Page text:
Ken Darga said:

Hi John,

Thanks for your reply and the tips.

Hadn't considered sealing MDF with BLO---

always have used ''Seal-Coat'', followed by paste wax, on some surfaces, (when necessary on some objects).

I experience that the ''seal-coat'' bonds the MDF fibers, on the cut edges, resulting in less chip-out.

Works for me.



John Schaben said:

Hadn't thought about thinning the first coat.. Good tip, thanks. 

BTW, I also use it to seal/finish MDF jigs and fixtures. A few coats of BLO, a light sanding and some Johnsons floor wax gives a slick, hard and durable surface. Reasonably moisture repellant also.


Hi John,

Yes, Zinsser "Seal-Coat".

I use the BIN, as a sealer, on many projects, when a ''white'' sealer/primer is desired.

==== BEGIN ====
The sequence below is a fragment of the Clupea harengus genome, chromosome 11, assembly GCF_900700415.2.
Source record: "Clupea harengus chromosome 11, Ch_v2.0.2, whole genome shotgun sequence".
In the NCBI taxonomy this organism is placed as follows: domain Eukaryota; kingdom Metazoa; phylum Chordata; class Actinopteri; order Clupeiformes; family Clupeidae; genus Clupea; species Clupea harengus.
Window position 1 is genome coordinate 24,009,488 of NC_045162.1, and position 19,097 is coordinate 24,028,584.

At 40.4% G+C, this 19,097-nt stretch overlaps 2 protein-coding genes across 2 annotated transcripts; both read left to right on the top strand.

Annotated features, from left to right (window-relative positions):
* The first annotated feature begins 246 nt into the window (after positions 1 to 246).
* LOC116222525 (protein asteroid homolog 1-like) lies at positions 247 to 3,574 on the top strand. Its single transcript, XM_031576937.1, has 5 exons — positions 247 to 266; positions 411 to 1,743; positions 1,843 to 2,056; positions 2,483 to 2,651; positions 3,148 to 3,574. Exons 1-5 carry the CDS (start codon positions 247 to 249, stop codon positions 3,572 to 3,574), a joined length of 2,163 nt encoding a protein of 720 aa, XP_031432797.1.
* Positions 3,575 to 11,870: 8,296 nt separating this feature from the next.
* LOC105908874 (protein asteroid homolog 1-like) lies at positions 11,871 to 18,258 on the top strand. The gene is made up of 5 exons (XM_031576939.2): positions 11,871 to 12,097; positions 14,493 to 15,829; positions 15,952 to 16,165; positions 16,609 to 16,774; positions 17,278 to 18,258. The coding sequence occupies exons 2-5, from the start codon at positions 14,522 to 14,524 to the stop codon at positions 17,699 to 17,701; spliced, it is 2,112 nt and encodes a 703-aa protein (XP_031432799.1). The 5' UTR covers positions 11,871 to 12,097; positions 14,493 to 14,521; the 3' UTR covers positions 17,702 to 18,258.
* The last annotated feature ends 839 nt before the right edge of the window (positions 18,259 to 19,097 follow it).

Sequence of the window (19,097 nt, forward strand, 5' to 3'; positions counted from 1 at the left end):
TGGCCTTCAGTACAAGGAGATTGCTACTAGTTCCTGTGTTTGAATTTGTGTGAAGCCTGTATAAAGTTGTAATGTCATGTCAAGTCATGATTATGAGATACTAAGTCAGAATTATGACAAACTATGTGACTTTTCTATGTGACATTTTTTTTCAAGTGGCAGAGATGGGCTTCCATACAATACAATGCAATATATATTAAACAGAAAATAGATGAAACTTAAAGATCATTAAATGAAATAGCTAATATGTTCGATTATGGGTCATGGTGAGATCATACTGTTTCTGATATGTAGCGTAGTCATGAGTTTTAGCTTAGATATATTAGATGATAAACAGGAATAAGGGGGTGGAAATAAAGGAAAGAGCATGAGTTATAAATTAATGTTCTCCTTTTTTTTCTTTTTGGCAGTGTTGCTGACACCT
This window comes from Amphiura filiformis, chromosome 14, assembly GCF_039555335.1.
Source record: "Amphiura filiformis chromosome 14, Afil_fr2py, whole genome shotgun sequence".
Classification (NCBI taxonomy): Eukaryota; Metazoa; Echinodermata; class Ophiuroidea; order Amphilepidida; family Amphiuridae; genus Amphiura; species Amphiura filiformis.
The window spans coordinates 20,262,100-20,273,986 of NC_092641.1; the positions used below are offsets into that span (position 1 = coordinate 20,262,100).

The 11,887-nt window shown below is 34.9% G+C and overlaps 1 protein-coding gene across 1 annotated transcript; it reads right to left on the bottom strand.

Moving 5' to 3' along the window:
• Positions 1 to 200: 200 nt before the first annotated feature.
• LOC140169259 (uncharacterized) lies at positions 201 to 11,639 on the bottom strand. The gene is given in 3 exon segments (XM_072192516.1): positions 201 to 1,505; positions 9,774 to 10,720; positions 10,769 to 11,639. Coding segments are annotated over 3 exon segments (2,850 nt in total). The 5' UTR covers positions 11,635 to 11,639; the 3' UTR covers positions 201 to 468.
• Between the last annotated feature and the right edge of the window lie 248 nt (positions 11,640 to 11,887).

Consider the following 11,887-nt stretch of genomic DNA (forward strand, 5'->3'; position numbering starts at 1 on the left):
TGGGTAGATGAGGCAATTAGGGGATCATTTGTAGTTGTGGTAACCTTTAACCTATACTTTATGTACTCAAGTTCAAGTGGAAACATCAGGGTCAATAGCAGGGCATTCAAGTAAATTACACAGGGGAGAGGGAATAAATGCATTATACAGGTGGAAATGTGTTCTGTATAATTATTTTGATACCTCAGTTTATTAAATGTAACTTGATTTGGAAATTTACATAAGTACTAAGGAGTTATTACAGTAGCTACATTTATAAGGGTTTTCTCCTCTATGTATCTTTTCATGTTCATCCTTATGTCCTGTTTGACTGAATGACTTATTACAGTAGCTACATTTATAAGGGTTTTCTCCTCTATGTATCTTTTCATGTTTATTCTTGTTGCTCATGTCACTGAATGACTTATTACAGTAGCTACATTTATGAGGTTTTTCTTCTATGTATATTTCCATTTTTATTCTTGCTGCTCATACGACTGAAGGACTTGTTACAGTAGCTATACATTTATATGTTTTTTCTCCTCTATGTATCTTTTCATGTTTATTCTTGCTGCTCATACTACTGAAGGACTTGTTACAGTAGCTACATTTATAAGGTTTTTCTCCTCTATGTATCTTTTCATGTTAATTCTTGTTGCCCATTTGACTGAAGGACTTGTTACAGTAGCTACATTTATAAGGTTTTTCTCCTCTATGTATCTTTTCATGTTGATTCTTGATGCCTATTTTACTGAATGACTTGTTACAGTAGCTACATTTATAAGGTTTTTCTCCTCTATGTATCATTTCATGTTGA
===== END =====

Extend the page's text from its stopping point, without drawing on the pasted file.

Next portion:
I'll have to try BLO on MDF---I have some fixtures on my project list.

Seal-coat does penetrate into the wood fibers.


John Schaben said:

Hi Ken - I'm guessing you are referring to the Zinsser product. I used BIN, which is a pigmented version, as a primer on the kitchen doors I made as the frames were pine and the panels were MDF. The shellac makes a great sealer in case the pine had any pitch issues and it hardened up any fuzzies left from machining the MDF where a quick brush with a 320 grit sponge cleaned everything up. I do like the BLO for MDF jigs because it soaks in and hardens which gives the MDF a bit more abrasion resistance. Not sure shellac would add that particular attribute. It's more of a coating that could be worn through. I don't think it would chip off, I think the stuff would stick to JELLO.